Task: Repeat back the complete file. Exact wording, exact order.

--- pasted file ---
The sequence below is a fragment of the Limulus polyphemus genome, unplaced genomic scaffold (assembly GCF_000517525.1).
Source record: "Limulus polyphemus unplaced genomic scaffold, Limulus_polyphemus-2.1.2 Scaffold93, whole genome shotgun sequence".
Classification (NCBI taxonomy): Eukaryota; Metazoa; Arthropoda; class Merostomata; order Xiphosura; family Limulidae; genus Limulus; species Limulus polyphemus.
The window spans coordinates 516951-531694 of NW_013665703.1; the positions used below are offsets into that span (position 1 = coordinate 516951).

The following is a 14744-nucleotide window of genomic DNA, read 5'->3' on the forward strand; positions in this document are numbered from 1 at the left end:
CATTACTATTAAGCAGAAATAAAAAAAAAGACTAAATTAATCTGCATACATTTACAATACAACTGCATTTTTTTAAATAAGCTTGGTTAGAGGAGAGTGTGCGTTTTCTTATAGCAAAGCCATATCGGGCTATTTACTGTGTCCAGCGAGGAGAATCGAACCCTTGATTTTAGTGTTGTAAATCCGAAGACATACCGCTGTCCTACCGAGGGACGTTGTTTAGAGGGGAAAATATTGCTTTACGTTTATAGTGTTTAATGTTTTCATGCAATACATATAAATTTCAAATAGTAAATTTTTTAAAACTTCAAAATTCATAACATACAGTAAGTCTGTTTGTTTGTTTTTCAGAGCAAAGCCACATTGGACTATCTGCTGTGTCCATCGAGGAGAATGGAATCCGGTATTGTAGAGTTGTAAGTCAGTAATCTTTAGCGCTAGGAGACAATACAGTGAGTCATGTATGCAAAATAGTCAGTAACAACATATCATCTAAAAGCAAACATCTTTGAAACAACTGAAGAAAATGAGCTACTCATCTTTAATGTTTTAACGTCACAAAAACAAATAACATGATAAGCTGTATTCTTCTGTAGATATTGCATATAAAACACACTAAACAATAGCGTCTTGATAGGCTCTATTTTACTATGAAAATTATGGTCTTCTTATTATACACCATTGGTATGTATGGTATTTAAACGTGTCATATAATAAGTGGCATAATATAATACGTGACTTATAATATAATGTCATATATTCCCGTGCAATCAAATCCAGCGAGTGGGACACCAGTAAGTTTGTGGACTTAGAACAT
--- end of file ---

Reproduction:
The sequence below is a fragment of the Limulus polyphemus genome, unplaced genomic scaffold (assembly GCF_000517525.1).
Source record: "Limulus polyphemus unplaced genomic scaffold, Limulus_polyphemus-2.1.2 Scaffold93, whole genome shotgun sequence".
Classification (NCBI taxonomy): Eukaryota; Metazoa; Arthropoda; class Merostomata; order Xiphosura; family Limulidae; genus Limulus; species Limulus polyphemus.
The window spans coordinates 516951-531694 of NW_013665703.1; the positions used below are offsets into that span (position 1 = coordinate 516951).

The following is a 14744-nucleotide window of genomic DNA, read 5'->3' on the forward strand; positions in this document are numbered from 1 at the left end:
CATTACTATTAAGCAGAAATAAAAAAAAAGACTAAATTAATCTGCATACATTTACAATACAACTGCATTTTTTTAAATAAGCTTGGTTAGAGGAGAGTGTGCGTTTTCTTATAGCAAAGCCATATCGGGCTATTTACTGTGTCCAGCGAGGAGAATCGAACCCTTGATTTTAGTGTTGTAAATCCGAAGACATACCGCTGTCCTACCGAGGGACGTTGTTTAGAGGGGAAAATATTGCTTTACGTTTATAGTGTTTAATGTTTTCATGCAATACATATAAATTTCAAATAGTAAATTTTTTAAAACTTCAAAATTCATAACATACAGTAAGTCTGTTTGTTTGTTTTTCAGAGCAAAGCCACATTGGACTATCTGCTGTGTCCATCGAGGAGAATGGAATCCGGTATTGTAGAGTTGTAAGTCAGTAATCTTTAGCGCTAGGAGACAATACAGTGAGTCATGTATGCAAAATAGTCAGTAACAACATATCATCTAAAAGCAAACATCTTTGAAACAACTGAAGAAAATGAGCTACTCATCTTTAATGTTTTAACGTCACAAAAACAAATAACATGATAAGCTGTATTCTTCTGTAGATATTGCATATAAAACACACTAAACAATAGCGTCTTGATAGGCTCTATTTTACTATGAAAATTATGGTCTTCTTATTATACACCATTGGTATGTATGGTATTTAAACGTGTCATATAATAAGTGGCATAATATAATACGTGACTTATAATATAATGTCATATATTCCCGTGCAATCAAATCCAGCGAGTGGGACACCAGTAAGTTTGTGGACTTAGAACAT